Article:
The Department of Justice (DOJ) has specifically stated in rulings that websites should be designed so they are accessible to individuals who have vision, hearing, and physical disabilities. There’s a growing body of case law where the DOJ required companies to provide an ADA compliant website and levied hefty penalties when sites failed to measure up.
This is an article that most other website developers probably don’t want you to read. The reason is that most other web designers basically like to think of themselves as all-powerful wizards with magical powers. And they use complex technical jargon and terminology to intimidate and mystify their clients into thinking that what they do is more complex than it is.
Of the 814 federal cases, New York and Florida led the way with more than 335 and 325 cases, respectively. Surprisingly, California only had nine new website accessibility lawsuits in 2017, most likely because plaintiffs filed in state court. Federal courts in Arizona (6), Georgia (9), Illinois (10), Massachusetts (15), New Hampshire (2), Michigan (1), New Jersey (4), Ohio (8), Pennsylvania (58), Puerto Rico (1), Texas (7), and Virginia (24) also had their share of website accessibility lawsuits.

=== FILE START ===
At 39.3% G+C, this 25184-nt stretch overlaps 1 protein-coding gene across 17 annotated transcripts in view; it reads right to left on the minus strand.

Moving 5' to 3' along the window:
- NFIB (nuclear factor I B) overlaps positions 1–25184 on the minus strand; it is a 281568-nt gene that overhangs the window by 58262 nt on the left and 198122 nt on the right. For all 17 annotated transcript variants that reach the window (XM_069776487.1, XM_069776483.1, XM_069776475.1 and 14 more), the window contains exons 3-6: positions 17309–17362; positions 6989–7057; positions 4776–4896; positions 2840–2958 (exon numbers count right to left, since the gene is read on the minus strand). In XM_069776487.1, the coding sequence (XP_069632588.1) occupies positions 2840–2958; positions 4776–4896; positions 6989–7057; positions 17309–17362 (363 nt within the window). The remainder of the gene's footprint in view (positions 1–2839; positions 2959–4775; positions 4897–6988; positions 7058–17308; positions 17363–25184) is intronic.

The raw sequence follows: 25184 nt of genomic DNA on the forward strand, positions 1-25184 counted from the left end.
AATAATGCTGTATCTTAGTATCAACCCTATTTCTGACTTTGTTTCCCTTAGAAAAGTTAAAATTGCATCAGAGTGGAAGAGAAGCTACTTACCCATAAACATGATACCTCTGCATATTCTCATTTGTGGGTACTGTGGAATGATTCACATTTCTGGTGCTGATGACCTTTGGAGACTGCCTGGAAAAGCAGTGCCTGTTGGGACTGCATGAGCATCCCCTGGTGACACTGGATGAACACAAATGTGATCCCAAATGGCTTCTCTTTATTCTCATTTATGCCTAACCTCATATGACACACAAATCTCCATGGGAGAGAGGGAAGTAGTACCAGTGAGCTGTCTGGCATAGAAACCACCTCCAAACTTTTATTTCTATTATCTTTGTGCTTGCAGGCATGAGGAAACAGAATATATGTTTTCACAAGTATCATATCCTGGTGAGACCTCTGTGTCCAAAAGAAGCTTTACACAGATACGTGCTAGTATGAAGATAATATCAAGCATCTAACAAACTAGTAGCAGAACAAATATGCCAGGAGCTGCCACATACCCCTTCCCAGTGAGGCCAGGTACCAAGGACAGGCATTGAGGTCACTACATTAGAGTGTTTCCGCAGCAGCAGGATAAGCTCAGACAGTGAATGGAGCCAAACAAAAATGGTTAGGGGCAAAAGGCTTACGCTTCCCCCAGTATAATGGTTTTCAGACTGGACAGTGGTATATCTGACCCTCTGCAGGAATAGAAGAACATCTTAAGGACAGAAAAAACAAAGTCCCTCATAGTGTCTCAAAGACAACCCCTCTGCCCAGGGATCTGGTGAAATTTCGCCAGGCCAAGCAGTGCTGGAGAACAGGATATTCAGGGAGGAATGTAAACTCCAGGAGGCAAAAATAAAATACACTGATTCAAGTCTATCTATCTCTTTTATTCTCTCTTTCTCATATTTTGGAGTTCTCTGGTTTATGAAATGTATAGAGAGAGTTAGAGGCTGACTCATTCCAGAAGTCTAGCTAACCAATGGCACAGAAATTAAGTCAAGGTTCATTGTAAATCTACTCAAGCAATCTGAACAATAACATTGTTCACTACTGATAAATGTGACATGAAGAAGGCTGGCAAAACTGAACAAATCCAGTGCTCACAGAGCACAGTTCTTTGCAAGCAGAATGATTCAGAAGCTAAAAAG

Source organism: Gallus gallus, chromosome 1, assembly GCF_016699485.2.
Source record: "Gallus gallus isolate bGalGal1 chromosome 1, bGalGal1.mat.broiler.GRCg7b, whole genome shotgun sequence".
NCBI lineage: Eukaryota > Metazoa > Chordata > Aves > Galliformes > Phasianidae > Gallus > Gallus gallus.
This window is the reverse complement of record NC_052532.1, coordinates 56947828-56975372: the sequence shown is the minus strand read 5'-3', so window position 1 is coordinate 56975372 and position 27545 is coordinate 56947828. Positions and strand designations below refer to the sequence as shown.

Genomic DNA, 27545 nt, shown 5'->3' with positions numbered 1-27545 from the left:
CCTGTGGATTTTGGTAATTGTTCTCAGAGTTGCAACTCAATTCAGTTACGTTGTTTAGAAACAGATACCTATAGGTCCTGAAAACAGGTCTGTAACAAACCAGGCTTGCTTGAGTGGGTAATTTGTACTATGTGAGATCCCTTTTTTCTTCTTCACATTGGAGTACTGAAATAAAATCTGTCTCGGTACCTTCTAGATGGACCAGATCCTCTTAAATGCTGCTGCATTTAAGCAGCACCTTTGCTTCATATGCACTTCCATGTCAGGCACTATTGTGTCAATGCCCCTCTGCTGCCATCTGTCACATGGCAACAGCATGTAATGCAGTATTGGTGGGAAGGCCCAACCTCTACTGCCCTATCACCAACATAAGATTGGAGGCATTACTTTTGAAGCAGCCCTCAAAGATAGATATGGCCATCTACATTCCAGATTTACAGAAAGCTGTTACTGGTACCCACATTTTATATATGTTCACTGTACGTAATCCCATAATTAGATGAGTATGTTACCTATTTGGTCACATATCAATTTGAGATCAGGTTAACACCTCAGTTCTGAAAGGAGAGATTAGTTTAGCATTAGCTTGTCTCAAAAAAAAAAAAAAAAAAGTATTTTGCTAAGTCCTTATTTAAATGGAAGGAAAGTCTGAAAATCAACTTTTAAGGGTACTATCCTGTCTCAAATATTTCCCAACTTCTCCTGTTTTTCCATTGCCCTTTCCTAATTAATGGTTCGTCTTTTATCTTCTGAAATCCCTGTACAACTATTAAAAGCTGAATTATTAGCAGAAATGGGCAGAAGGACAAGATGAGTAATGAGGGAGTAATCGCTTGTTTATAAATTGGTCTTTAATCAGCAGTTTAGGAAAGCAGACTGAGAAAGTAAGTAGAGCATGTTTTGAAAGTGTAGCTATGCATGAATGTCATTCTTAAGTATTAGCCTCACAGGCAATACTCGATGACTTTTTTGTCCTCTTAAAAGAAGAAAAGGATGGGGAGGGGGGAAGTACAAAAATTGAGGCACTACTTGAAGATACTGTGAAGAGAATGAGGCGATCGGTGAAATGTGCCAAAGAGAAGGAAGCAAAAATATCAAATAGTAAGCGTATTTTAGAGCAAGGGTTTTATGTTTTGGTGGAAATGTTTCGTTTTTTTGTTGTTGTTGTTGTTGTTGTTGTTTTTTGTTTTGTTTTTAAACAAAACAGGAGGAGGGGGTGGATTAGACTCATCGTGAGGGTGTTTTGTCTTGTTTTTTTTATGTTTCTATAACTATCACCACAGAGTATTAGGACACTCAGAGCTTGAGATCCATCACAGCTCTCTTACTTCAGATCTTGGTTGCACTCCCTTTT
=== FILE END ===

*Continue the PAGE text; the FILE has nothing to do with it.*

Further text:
One example of a barrier would be a photograph of a Mayor on a town website with no text identifying it. Because screen readers cannot interpret images unless there is text associated with it, a blind person would have no way of knowing whether the image is an unidentified photo or logo, artwork, a link to another page, or something else. Simply adding a line of simple hidden computer code to label the photograph “Photograph of Mayor Jane Smith” will allow the blind user to make sense of the image.
For Avanti Hotel to address the issue and make its website ADA compliant, it will cost around $3,000. However, oftentimes businesses must pay damages to the plaintiff on top of making the fix. In this particular case, the settlement is expected to be between $8,000-13,000. If the owner chooses to fight, damages plus lawyer fees could put him at more than $25,000. This is a heavy burden for a small business.
The first trial in a website accessibility lawsuit took place in 2017. Florida U.S. District Judge Scola presided over this bench trial and concluded that grocer Winn Dixie had violated Title III of the ADA by having an inaccessible website. Judge Scola also found that the $250,000 cost to remediate Winn Dixie’s website was not an “undue burden” and ordered Winn Dixie to make its website conform with the Web Content Accessibility Guidelines 2.0 AA (WCAG 2.0 AA).
Another important consideration is that the ADA does not allow businesses to simply provide an alternative such as a phone number. Lastly, include accessibility issues as part of your website and mobile strategy. When new technologies are implemented or pages added, part of the process should include the implications for persons with disabilities.